Hans Rosling is taking his message to the people in a recent television documentary entitled The Joy of Stats. The programme was broadcast on BBC Four in December 2010 and January this year. Rosling has worked closely with WHO on making health statistics more accessible and user-friendly with such projects as Gapminder, which claims to be “a modern museum on the Internet”. Find out more about his work at: http://www.gapminder.org
Beat cancer with sport
Two and a half hours a week of moderate physical activity can reduce the risk of breast and colon cancers, according to WHO’s new Global Recommendations on Physical Activity for Health released on 4 February on World Cancer Day. “Physical activity has a strong role to play in reducing the incidence of certain cancers,” says Ala Alwan, WHO's Assistant Director-General for Noncommunicable Diseases and Mental Health. In 2008, almost 460 000 women died from breast cancer, while close to 610 000 men and women died from colorectal cancer. Research published last month in the journal, Obesity, adds to the evidence underlying these recommendations with the finding that unfit obese women had significantly higher cancer rates than fit women of normal weight. Access this article at: http://www.nature.com/oby/journal/vaop/ncurrent/pdf/oby2010345a.pdf
With the world’s population expected to reach seven billion later this year, the new United Nations Population Fund (UNFPA) executive director has pledged to focus on the largest global youth generation ever. “UNFPA will place a special emphasis on today’s large generation of young people,” Babatunde Osotimehin, a former Nigerian health minister with wide experience of HIV/AIDS control, said last month in his first address to the UNFPA Executive Board. There are an estimated 1.8 billion adolescents and youth in the world today, accounting for nearly one third of the world’s population, with almost 90% living in developing countries. “They need increased support, and they want freedom, participation and dignity,” he said.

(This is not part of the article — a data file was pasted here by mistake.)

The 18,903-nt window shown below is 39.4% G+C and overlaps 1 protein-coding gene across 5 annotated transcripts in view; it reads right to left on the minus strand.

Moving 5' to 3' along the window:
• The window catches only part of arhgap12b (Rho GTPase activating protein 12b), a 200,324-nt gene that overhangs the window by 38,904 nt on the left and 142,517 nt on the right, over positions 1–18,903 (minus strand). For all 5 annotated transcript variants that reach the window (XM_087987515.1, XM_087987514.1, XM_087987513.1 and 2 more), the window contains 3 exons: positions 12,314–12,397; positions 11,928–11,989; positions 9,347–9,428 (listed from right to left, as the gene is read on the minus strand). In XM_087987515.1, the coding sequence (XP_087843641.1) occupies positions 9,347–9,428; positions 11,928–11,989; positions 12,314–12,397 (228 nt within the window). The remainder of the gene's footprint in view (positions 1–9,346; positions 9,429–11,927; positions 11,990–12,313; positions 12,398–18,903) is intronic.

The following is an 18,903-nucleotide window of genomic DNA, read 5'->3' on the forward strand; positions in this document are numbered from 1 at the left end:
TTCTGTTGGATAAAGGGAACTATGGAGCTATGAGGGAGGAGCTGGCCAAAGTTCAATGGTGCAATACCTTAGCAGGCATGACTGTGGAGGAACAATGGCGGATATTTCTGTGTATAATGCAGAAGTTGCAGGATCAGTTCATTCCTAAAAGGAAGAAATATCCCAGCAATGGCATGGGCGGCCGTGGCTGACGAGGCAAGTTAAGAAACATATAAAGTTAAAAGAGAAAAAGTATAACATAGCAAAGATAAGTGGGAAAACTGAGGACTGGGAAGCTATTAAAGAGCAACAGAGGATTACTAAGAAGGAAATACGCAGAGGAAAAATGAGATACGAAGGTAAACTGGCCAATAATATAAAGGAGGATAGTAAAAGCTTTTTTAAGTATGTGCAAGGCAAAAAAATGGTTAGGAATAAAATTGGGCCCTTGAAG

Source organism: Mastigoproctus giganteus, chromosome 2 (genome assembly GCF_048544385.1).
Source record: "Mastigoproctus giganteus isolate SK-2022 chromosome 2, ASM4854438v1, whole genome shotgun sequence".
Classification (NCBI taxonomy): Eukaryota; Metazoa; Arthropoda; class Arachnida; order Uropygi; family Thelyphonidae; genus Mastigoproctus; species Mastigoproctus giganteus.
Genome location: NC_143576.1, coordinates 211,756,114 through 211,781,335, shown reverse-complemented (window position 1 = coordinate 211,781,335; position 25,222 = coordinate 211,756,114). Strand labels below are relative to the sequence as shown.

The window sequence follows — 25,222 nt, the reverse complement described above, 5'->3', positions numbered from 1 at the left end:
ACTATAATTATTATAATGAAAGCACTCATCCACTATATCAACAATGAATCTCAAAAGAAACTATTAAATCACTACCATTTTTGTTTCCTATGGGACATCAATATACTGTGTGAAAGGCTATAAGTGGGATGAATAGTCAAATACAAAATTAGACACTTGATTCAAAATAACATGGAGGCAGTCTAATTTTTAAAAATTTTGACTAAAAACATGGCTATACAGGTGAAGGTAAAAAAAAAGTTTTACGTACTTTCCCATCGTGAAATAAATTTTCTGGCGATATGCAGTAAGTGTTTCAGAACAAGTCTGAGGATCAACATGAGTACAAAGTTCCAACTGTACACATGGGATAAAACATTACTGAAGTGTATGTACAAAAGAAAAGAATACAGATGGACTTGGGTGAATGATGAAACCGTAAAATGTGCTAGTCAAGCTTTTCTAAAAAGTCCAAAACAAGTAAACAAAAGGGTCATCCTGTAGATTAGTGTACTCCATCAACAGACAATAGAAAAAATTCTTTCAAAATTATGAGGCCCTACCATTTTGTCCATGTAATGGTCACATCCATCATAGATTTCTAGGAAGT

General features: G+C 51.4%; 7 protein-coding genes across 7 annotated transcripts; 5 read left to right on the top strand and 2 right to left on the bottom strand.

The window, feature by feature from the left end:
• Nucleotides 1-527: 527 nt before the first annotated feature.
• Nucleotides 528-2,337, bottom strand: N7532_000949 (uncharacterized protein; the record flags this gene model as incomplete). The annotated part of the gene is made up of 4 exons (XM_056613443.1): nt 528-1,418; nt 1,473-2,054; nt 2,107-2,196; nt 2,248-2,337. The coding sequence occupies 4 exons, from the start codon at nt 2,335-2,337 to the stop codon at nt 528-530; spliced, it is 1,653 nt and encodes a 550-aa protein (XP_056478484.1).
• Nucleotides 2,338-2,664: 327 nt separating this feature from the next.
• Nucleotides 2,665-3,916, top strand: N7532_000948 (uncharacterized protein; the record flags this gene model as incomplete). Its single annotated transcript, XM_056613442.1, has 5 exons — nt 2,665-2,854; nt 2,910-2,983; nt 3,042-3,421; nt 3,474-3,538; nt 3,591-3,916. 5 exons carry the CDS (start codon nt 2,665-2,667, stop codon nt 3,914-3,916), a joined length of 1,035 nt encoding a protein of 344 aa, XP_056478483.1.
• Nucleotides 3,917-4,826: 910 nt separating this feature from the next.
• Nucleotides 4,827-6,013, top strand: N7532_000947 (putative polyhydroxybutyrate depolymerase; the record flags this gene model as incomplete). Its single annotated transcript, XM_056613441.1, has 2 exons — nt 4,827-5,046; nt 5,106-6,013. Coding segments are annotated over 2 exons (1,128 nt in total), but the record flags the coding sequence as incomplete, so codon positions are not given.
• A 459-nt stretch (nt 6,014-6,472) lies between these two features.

Fear of HIV drives change
Improved public awareness and fear of contracting the virus has led to a significant drop in HIV infections in Zimbabwe. A study, published last month in PLoS Medicine, has found that new HIV infections almost halved, from 29% to 16% between 1997 and 2007. The study attributes this significant drop to mass social change brought about by improved public awareness of AIDS deaths and a fear of contracting the virus. Educational programmes on changing people’s attitudes to the practice of safer sex and multiple sexual partners were also important factors in reducing infection. Access the full text at: http://www.plosmedicine.org/article/ info%3Adoi%2F10.1371%2Fjournal. pmed.1000414
Celebrating 100 years
Joyce Ophelia Biney, 24, typifies the emerging professional nurse-midwife in Ghana in the 1960s. This photo from the WHO archives shows her as she was just finishing four years of training at the Korle Bu Hospital in Accra, Ghana. She continued her studies for a further 21 months of specialized work in midwifery, and later was given a government post in a rural health centre. During this period, WHO and UNICEF assisted the government of Ghana by providing equipment and personnel to help train midwives. Educating women is the theme of International Women’s Day on 8 March 2011. This year marks 100 years of this celebration of women’s achievements. More information about International Women’s Day available from: http://www.who.int/gender